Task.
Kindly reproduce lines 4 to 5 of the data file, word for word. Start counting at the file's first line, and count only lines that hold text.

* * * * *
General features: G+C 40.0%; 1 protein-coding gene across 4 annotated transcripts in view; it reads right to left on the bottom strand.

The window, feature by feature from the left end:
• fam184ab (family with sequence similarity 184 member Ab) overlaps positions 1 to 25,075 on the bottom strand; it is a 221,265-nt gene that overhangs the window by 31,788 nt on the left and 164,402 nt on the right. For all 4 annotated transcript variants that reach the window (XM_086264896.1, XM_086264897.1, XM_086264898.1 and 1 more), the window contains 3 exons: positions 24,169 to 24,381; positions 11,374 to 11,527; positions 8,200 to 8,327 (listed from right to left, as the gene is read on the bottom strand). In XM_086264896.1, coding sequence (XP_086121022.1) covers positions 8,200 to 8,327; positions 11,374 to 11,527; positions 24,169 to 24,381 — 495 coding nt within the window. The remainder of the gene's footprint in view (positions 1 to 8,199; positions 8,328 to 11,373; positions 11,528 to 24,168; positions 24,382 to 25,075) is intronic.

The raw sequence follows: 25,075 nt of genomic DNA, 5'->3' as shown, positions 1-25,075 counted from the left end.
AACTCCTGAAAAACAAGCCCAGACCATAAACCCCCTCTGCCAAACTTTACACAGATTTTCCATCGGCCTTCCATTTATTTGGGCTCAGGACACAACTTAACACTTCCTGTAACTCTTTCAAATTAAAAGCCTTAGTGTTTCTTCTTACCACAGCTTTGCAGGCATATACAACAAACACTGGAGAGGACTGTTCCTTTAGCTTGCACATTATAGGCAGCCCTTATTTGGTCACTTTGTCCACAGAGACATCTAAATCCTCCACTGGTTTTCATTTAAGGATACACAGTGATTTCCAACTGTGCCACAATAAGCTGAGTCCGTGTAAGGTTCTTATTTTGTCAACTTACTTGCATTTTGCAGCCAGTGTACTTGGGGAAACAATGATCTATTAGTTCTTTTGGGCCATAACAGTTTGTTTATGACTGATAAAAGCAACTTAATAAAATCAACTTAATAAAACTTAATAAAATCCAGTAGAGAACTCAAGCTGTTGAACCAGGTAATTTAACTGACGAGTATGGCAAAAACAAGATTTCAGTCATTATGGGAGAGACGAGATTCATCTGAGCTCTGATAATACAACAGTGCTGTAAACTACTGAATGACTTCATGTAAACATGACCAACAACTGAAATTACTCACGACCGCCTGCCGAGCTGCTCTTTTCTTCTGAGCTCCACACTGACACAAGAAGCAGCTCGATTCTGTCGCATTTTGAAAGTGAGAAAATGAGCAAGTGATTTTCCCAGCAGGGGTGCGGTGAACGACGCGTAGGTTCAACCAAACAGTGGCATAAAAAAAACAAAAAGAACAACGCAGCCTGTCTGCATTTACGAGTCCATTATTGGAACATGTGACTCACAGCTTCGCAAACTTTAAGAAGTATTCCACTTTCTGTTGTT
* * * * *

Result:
The raw sequence follows: 25,075 nt of genomic DNA, 5'->3' as shown, positions 1-25,075 counted from the left end.
AACTCCTGAAAAACAAGCCCAGACCATAAACCCCCTCTGCCAAACTTTACACAGATTTTCCATCGGCCTTCCATTTATTTGGGCTCAGGACACAACTTAACACTTCCTGTAACTCTTTCAAATTAAAAGCCTTAGTGTTTCTTCTTACCACAGCTTTGCAGGCATATACAACAAACACTGGAGAGGACTGTTCCTTTAGCTTGCACATTATAGGCAGCCCTTATTTGGTCACTTTGTCCACAGAGACATCTAAATCCTCCACTGGTTTTCATTTAAGGATACACAGTGATTTCCAACTGTGCCACAATAAGCTGAGTCCGTGTAAGGTTCTTATTTTGTCAACTTACTTGCATTTTGCAGCCAGTGTACTTGGGGAAACAATGATCTATTAGTTCTTTTGGGCCATAACAGTTTGTTTATGACTGATAAAAGCAACTTAATAAAATCAACTTAATAAAACTTAATAAAATCCAGTAGAGAACTCAAGCTGTTGAACCAGGTAATTTAACTGACGAGTATGGCAAAAACAAGATTTCAGTCATTATGGGAGAGACGAGATTCATCTGAGCTCTGATAATACAACAGTGCTGTAAACTACTGAATGACTTCATGTAAACATGACCAACAACTGAAATTACTCACGACCGCCTGCCGAGCTGCTCTTTTCTTCTGAGCTCCACACTGACACAAGAAGCAGCTCGATTCTGTCGCATTTTGAAAGTGAGAAAATGAGCAAGTGATTTTCCCAGCAGGGGTGCGGTGAACGACGCGTAGGTTCAACCAAACAGTGGCATAAAAAAAACAAAAAGAACAACGCAGCCTGTCTGCATTTACGAGTCCATTATTGGAACATGTGACTCACAGCTTCGCAAACTTTAAGAAGTATTCCACTTTCTGTTGTT